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Great plays…but…

Just spent a very rewarding weekend in Shepherdstown, WV, at the Contemporary American Theater Festival. Six plays in 48 hours, including two standouts, for me: “The House on the Hill” by Amy Witting and “Thirst” by C. A. Johnson. Excellent as they were, though, both plays displayed something I seem […]

Don’t diss the potboiler

If you imagine that old, deaf Ludwig van Beethoven spent his days in whispered dialogue with the Almighty, I refer you to “The Glorious Moment.” “Moment” is an oratorio Beethoven composed to celebrate the Congress of Vienna in 1814. Biographer Maynard Solomon called it “the nadir of Beethoven’s artistic career.” […]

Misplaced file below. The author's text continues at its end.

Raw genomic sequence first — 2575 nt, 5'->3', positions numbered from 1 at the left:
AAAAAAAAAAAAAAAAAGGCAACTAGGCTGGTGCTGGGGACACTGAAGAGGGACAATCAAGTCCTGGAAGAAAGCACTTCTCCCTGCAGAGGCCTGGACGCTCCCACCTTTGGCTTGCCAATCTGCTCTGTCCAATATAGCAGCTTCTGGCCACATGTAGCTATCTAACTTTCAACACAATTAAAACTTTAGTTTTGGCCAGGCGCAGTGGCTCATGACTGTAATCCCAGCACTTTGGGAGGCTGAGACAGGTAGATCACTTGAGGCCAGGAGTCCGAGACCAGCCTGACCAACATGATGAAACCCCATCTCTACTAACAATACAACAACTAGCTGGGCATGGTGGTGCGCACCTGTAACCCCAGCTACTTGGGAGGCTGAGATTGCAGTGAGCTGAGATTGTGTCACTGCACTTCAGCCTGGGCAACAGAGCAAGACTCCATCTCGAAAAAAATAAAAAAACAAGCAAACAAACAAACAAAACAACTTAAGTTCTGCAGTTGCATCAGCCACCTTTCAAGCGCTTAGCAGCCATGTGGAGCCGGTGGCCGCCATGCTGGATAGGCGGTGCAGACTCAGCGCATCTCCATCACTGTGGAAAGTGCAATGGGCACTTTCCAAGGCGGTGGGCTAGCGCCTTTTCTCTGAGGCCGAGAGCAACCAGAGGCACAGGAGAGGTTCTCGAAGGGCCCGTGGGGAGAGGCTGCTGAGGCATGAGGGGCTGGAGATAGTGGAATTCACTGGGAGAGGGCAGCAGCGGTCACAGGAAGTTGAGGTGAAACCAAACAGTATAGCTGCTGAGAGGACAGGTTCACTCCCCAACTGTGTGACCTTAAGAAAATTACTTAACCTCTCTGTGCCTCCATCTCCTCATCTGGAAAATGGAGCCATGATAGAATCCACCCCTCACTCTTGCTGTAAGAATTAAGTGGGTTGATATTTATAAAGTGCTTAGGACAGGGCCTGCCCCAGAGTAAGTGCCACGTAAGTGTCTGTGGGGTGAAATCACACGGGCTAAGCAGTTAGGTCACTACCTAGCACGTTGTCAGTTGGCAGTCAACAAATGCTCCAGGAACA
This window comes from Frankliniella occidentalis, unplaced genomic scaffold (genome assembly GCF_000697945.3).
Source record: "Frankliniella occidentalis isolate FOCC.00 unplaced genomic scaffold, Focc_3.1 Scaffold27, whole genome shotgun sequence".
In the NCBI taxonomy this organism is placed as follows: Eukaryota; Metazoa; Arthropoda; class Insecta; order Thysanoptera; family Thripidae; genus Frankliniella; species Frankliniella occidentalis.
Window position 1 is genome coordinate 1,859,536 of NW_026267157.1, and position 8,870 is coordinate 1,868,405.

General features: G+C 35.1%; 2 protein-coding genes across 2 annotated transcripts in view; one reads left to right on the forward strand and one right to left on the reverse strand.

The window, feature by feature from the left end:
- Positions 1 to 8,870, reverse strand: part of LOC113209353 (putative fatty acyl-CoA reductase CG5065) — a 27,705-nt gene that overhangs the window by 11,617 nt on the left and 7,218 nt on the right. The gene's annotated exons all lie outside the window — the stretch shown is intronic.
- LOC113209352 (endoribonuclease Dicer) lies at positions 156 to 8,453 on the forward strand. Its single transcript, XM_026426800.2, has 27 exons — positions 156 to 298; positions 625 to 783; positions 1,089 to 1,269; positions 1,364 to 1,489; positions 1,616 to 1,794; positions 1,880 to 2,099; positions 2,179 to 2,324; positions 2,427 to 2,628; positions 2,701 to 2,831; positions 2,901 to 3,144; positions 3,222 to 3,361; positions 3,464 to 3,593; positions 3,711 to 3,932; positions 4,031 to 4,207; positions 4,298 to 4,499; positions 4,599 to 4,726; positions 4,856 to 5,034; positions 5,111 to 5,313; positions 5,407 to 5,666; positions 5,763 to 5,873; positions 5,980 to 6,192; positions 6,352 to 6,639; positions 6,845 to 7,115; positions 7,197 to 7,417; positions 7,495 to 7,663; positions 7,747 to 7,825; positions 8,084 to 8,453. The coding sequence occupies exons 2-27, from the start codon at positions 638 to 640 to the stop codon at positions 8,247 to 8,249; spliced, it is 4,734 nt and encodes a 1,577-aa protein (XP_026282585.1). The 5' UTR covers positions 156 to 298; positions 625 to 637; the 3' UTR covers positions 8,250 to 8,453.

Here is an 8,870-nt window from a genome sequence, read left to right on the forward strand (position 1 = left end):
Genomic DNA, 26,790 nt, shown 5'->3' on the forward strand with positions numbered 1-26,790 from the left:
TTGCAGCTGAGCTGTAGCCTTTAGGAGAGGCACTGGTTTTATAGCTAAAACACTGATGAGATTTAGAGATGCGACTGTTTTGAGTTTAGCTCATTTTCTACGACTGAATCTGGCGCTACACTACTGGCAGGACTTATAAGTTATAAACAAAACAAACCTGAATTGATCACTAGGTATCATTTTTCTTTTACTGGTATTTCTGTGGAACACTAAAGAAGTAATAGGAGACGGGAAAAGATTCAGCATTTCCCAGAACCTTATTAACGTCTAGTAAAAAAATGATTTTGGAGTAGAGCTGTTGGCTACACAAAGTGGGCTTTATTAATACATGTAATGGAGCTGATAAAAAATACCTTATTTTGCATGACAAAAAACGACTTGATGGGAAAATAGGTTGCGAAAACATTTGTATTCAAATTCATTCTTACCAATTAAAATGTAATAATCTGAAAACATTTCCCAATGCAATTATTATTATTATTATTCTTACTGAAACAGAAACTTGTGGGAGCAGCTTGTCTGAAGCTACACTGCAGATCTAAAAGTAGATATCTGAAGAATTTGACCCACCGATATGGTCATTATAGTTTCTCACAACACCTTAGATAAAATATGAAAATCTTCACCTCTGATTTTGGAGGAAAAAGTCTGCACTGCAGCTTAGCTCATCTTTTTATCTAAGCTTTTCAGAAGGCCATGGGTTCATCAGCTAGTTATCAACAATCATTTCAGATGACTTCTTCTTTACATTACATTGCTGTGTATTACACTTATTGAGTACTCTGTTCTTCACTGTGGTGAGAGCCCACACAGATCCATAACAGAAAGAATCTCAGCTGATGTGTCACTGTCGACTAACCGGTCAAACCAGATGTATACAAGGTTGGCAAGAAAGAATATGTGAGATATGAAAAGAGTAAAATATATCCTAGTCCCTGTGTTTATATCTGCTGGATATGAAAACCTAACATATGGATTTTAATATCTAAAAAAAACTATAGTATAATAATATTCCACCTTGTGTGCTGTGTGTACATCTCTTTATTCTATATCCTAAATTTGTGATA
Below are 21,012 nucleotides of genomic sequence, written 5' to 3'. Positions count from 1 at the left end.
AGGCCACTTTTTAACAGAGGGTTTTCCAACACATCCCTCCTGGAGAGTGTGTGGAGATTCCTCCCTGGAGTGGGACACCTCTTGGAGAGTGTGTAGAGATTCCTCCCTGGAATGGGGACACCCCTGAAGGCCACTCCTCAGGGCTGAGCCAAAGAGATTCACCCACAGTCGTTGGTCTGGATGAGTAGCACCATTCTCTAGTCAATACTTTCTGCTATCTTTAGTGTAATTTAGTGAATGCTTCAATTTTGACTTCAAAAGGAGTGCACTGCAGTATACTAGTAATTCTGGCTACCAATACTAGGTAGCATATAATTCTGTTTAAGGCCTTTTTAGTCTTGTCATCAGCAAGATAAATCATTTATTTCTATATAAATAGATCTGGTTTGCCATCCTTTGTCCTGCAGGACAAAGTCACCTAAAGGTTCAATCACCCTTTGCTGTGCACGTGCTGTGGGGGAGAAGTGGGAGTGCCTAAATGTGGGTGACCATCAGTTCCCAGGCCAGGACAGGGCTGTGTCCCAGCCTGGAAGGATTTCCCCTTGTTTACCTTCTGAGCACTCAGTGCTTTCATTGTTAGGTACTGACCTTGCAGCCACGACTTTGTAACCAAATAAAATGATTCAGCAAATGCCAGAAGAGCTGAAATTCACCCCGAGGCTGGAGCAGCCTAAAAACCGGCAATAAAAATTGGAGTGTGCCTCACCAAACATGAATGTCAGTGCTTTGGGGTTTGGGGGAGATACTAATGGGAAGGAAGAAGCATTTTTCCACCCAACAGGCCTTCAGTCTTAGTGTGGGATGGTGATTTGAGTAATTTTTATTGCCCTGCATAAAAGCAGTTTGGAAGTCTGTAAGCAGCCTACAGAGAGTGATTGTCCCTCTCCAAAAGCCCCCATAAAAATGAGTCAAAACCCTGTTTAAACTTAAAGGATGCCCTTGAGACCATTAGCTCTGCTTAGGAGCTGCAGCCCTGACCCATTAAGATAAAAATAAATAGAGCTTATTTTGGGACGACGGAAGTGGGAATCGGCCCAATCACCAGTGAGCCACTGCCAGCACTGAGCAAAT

Pickled golf balls?

In 1938, when she was 19, my Mom had a job pickling golf balls. She often told a vivid story of fishing the balls from a tub of boiling brine with a big mesh ladle like the ones fry cooks used. She described being burned by splashing liquid when a […]

Everything was different…

Here’s more interesting stuff I learned as I tried to make The Point of the Spear at least respectable, archaeologically. The vast and beautiful Chesapeake Bay that dominates the region where I live is nowhere near as old as I always assumed. It only began to form about 10,000 years […]

Boning Up…

In writing my latest novel, The Point of the Spear, I clearly needed to bone up, so to speak, on my North American archaeology. I knew I wasn’t writing a scholarly paper, and didn’t need to be absolutely correct. But I did want to avoid gross, embarrassing mistakes. The novel’s […]